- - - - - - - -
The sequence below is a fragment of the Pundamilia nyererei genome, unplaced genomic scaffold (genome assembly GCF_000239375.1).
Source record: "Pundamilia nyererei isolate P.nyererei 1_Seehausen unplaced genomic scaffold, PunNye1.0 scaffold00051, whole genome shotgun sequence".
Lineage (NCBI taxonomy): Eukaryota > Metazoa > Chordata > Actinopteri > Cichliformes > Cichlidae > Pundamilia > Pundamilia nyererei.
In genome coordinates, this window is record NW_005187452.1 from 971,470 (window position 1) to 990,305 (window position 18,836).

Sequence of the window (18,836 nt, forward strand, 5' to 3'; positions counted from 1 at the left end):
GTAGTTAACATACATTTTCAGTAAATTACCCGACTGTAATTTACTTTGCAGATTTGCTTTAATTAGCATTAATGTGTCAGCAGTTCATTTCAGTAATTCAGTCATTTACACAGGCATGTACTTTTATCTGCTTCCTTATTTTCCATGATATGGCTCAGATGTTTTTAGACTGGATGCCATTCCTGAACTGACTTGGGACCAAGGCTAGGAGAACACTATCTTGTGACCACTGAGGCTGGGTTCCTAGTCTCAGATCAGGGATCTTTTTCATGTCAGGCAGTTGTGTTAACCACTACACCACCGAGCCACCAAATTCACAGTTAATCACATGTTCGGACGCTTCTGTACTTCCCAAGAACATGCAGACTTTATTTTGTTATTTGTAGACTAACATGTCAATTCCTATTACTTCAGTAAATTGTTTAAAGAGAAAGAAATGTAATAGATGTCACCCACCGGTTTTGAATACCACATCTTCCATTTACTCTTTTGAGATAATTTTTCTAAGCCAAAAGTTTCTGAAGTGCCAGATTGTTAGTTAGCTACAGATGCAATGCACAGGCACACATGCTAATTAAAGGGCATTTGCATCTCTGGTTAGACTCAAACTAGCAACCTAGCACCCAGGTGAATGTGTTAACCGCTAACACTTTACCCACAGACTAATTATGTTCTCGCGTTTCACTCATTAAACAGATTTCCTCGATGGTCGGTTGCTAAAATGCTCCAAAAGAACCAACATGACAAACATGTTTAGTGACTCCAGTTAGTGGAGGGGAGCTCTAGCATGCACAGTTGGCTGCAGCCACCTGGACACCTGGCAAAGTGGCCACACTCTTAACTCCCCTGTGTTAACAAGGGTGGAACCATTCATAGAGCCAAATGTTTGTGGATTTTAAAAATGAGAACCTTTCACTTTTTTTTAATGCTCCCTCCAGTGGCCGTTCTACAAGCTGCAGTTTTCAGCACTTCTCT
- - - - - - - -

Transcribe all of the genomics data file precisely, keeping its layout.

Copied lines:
The sequence below is a fragment of the Pundamilia nyererei genome, unplaced genomic scaffold (genome assembly GCF_000239375.1).
Source record: "Pundamilia nyererei isolate P.nyererei 1_Seehausen unplaced genomic scaffold, PunNye1.0 scaffold00051, whole genome shotgun sequence".
Lineage (NCBI taxonomy): Eukaryota > Metazoa > Chordata > Actinopteri > Cichliformes > Cichlidae > Pundamilia > Pundamilia nyererei.
In genome coordinates, this window is record NW_005187452.1 from 971,470 (window position 1) to 990,305 (window position 18,836).

Sequence of the window (18,836 nt, forward strand, 5' to 3'; positions counted from 1 at the left end):
GTAGTTAACATACATTTTCAGTAAATTACCCGACTGTAATTTACTTTGCAGATTTGCTTTAATTAGCATTAATGTGTCAGCAGTTCATTTCAGTAATTCAGTCATTTACACAGGCATGTACTTTTATCTGCTTCCTTATTTTCCATGATATGGCTCAGATGTTTTTAGACTGGATGCCATTCCTGAACTGACTTGGGACCAAGGCTAGGAGAACACTATCTTGTGACCACTGAGGCTGGGTTCCTAGTCTCAGATCAGGGATCTTTTTCATGTCAGGCAGTTGTGTTAACCACTACACCACCGAGCCACCAAATTCACAGTTAATCACATGTTCGGACGCTTCTGTACTTCCCAAGAACATGCAGACTTTATTTTGTTATTTGTAGACTAACATGTCAATTCCTATTACTTCAGTAAATTGTTTAAAGAGAAAGAAATGTAATAGATGTCACCCACCGGTTTTGAATACCACATCTTCCATTTACTCTTTTGAGATAATTTTTCTAAGCCAAAAGTTTCTGAAGTGCCAGATTGTTAGTTAGCTACAGATGCAATGCACAGGCACACATGCTAATTAAAGGGCATTTGCATCTCTGGTTAGACTCAAACTAGCAACCTAGCACCCAGGTGAATGTGTTAACCGCTAACACTTTACCCACAGACTAATTATGTTCTCGCGTTTCACTCATTAAACAGATTTCCTCGATGGTCGGTTGCTAAAATGCTCCAAAAGAACCAACATGACAAACATGTTTAGTGACTCCAGTTAGTGGAGGGGAGCTCTAGCATGCACAGTTGGCTGCAGCCACCTGGACACCTGGCAAAGTGGCCACACTCTTAACTCCCCTGTGTTAACAAGGGTGGAACCATTCATAGAGCCAAATGTTTGTGGATTTTAAAAATGAGAACCTTTCACTTTTTTTTAATGCTCCCTCCAGTGGCCGTTCTACAAGCTGCAGTTTTCAGCACTTCTCT